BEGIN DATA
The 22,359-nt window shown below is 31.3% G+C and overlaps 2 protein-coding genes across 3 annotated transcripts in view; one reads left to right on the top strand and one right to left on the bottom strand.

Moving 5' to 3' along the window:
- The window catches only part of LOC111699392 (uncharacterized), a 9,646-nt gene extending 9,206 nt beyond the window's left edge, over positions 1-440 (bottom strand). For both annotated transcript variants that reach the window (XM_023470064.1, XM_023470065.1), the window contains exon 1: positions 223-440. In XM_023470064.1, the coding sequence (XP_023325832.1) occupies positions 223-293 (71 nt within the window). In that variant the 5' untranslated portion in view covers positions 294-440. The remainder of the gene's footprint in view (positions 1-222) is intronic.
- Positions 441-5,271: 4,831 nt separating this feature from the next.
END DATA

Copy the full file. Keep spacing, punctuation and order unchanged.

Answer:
The 22,359-nt window shown below is 31.3% G+C and overlaps 2 protein-coding genes across 3 annotated transcripts in view; one reads left to right on the top strand and one right to left on the bottom strand.

Moving 5' to 3' along the window:
- The window catches only part of LOC111699392 (uncharacterized), a 9,646-nt gene extending 9,206 nt beyond the window's left edge, over positions 1-440 (bottom strand). For both annotated transcript variants that reach the window (XM_023470064.1, XM_023470065.1), the window contains exon 1: positions 223-440. In XM_023470064.1, the coding sequence (XP_023325832.1) occupies positions 223-293 (71 nt within the window). In that variant the 5' untranslated portion in view covers positions 294-440. The remainder of the gene's footprint in view (positions 1-222) is intronic.
- Positions 441-5,271: 4,831 nt separating this feature from the next.